Southeast Missouri State University student publication

A world of photography in Cape Girardeau

Monday, October 26, 2020
Brian Alworth, outdoor photographer and first alert meteorologist for KFVS, describes his outdoor photographs at his exhibition titled “30 Years of Photography.” The display will be up until Oct. 30 at the Southeast Missouri Council of Arts.
Photo by Hannah Radden

Through the main doors, The Arts Council of Southeast Missouri housed a vivid world of photography. When approaching a picture along the white walls, the outdoor prints were clear and life-like, like an opening to natural splendor in the world. The pops of color and subtle black and white images added variety to the whole gallery.

Brian Alworth, outdoor photographer and first alert meteorologist for KFVS, displayed his photographs at the Arts Council this past weekend. The exhibit, titled “30 Years of Photography,” presented images from the excursions Alworth has taken across America. Alworth said the theme for his work is based around the idea of peaceful solitude.

Most of the photos were shot purely on film cameras; however, there are a few shots taken with a digital camera. Some of the film cameras used included a Pentax 67 and a View 4X5 camera.

“When people hear film, they think of their old Nikon 35mm camera that they have somewhere in a box in the basement or attic,” said Alworth. “Most of these were all taken on medium- and large-format cameras, which are bigger and more complex.”

Alworth has traveled a great distance to achieve his outdoor images. His favorite locations to capture these outdoor photos are the desert and Four Corners location in the Southwestern United States.

Some of the other locations Alworth has photographed include Horseshoe Lake, Ill., Reelfoot Lake, Tenn., Northwest Arkansas, the Great Smoky Mountains and more. Alworth said one of his favorite shots displayed in the gallery is a black and white image from a little canyon in Utah.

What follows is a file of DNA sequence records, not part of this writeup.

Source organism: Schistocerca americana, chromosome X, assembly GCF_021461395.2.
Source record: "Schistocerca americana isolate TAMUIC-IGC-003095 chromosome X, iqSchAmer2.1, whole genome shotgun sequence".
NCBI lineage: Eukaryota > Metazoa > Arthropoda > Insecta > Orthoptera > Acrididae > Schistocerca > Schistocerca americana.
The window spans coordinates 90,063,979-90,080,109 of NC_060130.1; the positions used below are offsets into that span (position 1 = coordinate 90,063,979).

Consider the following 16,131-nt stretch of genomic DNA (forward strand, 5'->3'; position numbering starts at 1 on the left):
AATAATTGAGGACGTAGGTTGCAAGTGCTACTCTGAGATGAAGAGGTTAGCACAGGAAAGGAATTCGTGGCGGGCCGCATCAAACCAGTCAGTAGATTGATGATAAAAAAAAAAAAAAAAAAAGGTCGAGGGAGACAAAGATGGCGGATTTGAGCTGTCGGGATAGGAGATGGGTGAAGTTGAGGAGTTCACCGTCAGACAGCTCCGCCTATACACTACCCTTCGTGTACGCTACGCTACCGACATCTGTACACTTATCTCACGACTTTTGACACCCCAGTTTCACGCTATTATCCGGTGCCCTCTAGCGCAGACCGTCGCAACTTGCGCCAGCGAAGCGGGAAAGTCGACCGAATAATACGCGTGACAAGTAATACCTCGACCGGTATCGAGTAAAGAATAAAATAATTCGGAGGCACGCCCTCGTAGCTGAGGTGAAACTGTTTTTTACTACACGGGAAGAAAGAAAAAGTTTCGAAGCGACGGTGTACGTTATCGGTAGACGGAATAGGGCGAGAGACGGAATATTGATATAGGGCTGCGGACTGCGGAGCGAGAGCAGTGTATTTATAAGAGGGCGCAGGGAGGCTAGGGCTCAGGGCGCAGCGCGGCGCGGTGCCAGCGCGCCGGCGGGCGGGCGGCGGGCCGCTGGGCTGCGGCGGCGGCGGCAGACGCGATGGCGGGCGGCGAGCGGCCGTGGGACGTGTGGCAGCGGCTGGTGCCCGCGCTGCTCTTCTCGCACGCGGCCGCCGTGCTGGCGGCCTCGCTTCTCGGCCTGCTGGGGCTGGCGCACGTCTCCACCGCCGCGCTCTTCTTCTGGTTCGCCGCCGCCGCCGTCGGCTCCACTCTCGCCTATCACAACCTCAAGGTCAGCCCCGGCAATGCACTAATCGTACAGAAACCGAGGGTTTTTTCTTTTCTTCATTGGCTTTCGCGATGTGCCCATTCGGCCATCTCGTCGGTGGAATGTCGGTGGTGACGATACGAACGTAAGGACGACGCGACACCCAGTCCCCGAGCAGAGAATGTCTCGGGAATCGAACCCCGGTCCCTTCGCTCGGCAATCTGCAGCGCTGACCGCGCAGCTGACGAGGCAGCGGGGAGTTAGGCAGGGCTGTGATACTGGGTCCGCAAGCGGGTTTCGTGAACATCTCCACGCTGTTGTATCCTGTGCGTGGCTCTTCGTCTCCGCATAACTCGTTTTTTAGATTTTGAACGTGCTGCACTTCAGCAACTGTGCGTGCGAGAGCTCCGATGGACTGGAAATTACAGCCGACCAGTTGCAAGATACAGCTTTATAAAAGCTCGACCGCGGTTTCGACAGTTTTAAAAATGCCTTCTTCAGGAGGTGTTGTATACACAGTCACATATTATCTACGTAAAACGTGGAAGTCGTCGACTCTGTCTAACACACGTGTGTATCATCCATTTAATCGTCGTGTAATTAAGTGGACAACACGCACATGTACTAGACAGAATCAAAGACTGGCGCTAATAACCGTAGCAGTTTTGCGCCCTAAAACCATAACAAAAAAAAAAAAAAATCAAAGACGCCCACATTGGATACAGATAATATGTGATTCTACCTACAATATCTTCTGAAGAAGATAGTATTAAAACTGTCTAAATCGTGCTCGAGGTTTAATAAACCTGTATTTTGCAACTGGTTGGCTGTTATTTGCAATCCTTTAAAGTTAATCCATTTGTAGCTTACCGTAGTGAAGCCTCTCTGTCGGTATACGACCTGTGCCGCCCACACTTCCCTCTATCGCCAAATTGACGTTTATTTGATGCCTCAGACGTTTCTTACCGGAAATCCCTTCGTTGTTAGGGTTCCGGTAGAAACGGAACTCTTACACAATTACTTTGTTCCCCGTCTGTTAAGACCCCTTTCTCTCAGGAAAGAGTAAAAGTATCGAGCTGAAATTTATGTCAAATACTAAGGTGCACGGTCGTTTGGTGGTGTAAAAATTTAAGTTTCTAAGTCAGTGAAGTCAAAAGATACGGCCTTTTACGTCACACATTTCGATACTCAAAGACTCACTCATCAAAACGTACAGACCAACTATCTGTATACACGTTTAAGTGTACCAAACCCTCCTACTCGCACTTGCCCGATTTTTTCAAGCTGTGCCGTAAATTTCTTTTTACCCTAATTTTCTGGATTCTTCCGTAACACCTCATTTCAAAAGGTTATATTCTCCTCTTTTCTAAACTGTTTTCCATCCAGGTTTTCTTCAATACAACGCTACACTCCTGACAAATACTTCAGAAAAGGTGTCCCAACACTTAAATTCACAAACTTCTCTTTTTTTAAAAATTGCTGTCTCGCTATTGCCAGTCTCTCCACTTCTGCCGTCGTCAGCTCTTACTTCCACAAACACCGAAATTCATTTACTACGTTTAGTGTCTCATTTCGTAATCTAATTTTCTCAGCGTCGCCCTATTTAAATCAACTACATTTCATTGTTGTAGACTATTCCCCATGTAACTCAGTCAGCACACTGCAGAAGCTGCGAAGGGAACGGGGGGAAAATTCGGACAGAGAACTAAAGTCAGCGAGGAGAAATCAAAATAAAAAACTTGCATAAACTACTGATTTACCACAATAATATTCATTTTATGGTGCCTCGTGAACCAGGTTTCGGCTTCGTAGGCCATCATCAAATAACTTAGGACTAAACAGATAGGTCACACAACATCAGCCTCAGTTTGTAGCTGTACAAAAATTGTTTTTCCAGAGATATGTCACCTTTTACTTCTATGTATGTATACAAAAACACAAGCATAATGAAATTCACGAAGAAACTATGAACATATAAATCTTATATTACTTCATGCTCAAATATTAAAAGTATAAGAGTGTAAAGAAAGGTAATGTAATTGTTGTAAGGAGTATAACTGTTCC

Most of his outdoor adventures take many days, and he enjoys hiking and camping along the way to find the perfect shot.

“Not only do I go there, but I usually have to go back two or three times to the same place to get the perfect light or image,” Alworth said.

Alworth has been producing photography for more than 35 years, since the late ‘80s. After practicing photography for two or three years, he began to get more serious about the art. The growing passion started to evolve for him.

“I kinda got hooked on it,” Alworth said.

The years of the shots at the exhibition ranged from 1991 to 2019.

While he enjoys using film cameras, he has had struggles along the way.

“Digitizing old film, black and white negatives and slide film is not a trivial thing,” Alworth said. “It is expensive and takes time. So it has taken a long time for me to build up an inventory of framed and printed and digitized old film shots.”

He said it takes time to go from image to a framed print, as well. The process for Alworth can take up to four to five years, because he has a hard time narrowing down his favorites photos.

Since many people do not know about his ability to take photos, he says he sometimes receives shocked reactions from people who view his gallery.

“I have had several people come up to me and say, ‘We had no idea. We heard that you liked doing photography, but we saw your show, and we were shocked,” Alworth said.

Alworth said aspiring photographers should relearn the basics of photography.

“My advice to people who are really serious about photography and want to know what they are doing is to take that fancy digital camera and throw it into a lake, figuratively,” Alworth said. “Put it on a shelf, go online and buy an old, used, manual 35 mm film camera that you have to learn how to use or otherwise it won’t work. So you have to learn how to use the lenses, the timing, shutter lease and buy a tripod.”

The exhibition will display Alworth’s work until Oct. 30. For more information about the Southeast Missouri Council of Arts, visit their website at Cape Arts Council - Home.